Teens Need More Exercise

Although the physical, mental, and emotional benefits of exercise are clear, a new study proves that today’s teens are getting far less than they need.

Using GPS tracking devices and accelerometers, researchers were able to measure the activity levels and surroundings of 549 adolescents ages 12-16. They found that at school teens are active 23 minutes per day—which is only 4.8% of their school day. Yet this 23 minutes represents more than half of the 39.4 minutes they are active every day.

Bottom line: Less than 10% of teens are getting the 60 minutes of physical activity daily that the Centers for Disease Control and Prevention recommends.

The study also found that teens are most active when in the vicinity of their schools and homes, but not when they are inside their schools and homes. Another important finding is that teen girls are generally less active than teen boys. Considering girls’ risk of anxiety, depression, and eating disorders, it is important that we encourage all teens to remain active during adolescence. Researchers conclude that teens should spend more time in the vicinity of their schools and homes. But in this day and age, how realistic is that suggestion?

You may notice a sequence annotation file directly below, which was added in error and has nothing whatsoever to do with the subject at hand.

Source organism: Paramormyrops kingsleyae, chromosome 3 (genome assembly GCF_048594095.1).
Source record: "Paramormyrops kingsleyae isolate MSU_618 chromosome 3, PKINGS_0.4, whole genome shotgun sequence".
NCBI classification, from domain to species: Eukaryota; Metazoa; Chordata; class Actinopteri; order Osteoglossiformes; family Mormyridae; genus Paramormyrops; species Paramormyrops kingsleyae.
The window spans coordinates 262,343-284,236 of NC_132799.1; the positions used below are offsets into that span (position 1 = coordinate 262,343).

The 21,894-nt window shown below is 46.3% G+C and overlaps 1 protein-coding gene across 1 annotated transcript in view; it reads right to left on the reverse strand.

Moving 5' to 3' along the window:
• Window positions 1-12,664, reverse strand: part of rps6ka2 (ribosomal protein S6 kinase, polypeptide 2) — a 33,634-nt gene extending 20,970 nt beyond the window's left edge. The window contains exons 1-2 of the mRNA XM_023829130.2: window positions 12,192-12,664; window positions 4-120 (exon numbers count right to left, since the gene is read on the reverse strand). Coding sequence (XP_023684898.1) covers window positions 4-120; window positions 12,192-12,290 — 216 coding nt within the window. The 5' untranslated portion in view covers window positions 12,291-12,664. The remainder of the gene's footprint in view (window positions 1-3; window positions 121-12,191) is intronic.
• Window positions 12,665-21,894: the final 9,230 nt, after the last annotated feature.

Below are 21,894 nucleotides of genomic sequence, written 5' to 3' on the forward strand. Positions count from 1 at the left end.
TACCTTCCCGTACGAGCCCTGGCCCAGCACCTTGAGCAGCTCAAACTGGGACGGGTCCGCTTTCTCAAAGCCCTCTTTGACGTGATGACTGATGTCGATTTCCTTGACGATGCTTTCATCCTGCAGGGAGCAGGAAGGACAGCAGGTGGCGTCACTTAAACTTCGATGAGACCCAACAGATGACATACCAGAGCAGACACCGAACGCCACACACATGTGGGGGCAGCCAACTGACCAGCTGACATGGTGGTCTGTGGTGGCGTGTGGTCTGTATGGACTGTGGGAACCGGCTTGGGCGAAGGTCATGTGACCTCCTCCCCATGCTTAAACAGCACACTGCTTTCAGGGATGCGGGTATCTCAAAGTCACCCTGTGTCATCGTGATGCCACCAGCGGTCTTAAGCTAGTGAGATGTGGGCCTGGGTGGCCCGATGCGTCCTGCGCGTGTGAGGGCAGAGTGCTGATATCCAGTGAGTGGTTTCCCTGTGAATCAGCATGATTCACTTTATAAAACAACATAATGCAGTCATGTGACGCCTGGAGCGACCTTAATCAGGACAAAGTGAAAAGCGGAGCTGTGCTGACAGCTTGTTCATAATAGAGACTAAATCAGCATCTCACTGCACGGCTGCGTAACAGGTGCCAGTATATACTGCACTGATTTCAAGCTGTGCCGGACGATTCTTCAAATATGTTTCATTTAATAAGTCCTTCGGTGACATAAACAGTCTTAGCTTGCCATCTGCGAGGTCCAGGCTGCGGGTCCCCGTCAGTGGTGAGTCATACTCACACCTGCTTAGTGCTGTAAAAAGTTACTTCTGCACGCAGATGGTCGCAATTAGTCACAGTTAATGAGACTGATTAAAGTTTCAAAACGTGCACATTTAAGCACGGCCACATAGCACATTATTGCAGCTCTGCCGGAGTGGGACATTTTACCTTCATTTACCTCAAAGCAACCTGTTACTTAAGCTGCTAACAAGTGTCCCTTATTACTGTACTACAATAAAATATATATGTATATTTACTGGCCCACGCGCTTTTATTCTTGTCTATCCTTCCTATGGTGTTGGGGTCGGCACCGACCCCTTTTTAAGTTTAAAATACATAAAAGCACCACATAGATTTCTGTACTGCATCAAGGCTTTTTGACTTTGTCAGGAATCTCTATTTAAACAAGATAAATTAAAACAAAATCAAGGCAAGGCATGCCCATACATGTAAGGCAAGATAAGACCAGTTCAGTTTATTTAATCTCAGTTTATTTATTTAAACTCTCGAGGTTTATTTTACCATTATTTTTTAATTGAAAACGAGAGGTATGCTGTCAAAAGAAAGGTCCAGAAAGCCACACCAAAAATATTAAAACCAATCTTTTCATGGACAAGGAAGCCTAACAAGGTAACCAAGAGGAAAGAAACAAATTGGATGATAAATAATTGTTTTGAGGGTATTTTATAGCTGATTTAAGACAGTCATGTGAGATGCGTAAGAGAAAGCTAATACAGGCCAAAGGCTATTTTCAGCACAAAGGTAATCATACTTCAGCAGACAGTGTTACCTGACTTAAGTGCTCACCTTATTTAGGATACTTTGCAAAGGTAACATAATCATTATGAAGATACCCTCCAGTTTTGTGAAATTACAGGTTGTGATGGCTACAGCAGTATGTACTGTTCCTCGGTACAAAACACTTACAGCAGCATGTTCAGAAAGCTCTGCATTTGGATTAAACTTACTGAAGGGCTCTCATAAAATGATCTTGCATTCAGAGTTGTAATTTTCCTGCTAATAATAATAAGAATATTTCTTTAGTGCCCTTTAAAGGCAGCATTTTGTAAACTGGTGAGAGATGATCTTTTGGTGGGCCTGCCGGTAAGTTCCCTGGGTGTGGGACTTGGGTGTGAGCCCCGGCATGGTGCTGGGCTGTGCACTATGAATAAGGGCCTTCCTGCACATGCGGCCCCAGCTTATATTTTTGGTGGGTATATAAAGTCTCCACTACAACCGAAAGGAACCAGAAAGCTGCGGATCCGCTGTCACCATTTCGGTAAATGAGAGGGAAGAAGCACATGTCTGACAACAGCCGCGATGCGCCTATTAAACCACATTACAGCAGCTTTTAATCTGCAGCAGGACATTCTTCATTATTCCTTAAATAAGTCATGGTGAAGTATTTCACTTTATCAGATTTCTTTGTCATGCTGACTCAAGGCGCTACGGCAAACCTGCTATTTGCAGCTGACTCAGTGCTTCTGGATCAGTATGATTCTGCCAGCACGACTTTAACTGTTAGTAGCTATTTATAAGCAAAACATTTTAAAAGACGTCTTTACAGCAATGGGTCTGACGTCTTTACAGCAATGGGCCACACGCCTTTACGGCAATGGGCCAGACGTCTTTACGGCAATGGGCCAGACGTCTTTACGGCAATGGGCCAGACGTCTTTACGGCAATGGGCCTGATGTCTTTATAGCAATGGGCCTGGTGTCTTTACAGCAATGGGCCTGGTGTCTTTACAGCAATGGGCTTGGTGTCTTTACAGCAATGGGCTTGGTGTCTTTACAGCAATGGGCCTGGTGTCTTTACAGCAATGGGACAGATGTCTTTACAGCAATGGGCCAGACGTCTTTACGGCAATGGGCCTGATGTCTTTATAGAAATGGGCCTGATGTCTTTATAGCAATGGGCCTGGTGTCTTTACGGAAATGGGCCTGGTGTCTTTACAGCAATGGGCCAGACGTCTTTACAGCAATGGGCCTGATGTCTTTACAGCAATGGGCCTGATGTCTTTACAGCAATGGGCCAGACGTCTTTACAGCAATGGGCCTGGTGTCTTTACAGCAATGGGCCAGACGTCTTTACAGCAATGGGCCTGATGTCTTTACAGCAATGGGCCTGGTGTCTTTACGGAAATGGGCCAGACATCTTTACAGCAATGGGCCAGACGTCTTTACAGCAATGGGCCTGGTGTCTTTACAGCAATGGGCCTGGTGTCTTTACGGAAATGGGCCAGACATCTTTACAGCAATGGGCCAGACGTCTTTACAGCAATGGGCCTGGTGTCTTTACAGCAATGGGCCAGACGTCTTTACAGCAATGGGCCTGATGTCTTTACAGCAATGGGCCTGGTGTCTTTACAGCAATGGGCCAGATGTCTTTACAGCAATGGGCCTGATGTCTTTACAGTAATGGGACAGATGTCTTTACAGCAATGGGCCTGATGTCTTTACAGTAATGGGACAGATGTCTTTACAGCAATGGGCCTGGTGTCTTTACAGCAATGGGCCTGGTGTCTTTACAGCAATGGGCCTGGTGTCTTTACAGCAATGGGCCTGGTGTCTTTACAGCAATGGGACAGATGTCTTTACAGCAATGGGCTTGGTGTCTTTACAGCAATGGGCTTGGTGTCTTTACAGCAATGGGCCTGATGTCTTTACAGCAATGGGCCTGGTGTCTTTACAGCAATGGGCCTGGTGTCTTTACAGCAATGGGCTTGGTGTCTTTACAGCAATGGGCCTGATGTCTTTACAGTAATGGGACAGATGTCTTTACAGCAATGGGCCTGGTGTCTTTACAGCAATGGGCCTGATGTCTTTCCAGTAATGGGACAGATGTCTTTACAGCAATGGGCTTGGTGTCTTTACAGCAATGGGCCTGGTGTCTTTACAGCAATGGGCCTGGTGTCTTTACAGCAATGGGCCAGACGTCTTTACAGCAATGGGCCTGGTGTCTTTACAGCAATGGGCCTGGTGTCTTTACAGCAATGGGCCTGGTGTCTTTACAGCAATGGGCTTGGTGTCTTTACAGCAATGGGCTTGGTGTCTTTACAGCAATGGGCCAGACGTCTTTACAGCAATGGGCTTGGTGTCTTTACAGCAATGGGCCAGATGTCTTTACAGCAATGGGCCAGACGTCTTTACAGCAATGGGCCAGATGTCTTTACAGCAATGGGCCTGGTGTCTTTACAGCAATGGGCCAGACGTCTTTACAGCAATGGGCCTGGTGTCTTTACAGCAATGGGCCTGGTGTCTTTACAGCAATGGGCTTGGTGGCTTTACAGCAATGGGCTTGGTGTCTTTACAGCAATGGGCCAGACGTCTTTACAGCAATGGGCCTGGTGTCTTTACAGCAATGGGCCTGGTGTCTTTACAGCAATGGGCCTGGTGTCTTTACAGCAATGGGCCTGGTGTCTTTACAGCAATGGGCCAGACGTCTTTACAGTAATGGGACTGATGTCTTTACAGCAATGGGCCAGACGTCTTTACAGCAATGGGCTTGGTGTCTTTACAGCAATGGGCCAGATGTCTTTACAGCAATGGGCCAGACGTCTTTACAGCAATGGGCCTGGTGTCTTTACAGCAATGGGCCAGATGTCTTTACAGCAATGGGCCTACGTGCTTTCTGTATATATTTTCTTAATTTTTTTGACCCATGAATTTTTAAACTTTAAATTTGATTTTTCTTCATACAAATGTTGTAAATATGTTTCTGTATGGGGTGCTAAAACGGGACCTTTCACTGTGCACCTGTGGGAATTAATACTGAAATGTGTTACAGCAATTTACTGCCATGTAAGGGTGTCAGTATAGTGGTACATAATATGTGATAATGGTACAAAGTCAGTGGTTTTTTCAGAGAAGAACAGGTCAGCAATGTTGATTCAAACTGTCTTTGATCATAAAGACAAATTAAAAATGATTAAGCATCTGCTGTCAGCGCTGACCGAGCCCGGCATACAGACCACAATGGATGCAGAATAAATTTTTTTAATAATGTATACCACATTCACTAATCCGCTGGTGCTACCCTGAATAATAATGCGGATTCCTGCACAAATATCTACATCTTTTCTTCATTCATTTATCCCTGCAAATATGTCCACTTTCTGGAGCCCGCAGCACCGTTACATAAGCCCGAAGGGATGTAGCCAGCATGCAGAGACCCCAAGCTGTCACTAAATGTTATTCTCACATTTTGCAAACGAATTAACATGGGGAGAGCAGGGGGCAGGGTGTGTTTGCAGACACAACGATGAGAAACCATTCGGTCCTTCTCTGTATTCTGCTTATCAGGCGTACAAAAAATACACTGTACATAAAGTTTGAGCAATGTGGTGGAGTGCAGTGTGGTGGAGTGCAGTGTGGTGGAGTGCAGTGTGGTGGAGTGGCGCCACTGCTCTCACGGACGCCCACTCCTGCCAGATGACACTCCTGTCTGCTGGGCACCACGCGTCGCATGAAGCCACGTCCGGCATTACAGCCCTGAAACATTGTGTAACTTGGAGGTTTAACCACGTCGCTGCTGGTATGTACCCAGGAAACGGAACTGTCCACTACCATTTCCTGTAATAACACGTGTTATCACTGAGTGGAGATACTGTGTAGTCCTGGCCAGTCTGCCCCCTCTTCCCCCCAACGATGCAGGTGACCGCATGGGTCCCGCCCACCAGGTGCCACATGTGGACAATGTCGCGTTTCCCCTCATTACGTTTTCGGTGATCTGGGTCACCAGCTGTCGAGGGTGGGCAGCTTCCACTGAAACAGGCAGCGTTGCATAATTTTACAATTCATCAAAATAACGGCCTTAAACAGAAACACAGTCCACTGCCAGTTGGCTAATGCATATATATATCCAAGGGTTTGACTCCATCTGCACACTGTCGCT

First, many parents are uncomfortable with teens hanging out outside. Second, the study didn’t mention that teens are indoors because they are tending to mounting nightly homework assignments and following intense schedules for structured extracurricular commitments—the result of prevailing pressures to excel academically and build standout college resumes. The problem isn’t just missing out on the many benefits of physical activity, though; teens also aren’t learning how to maintain balance in their lives, which is what really contributes to good mental and physical health as well as success in college and beyond.

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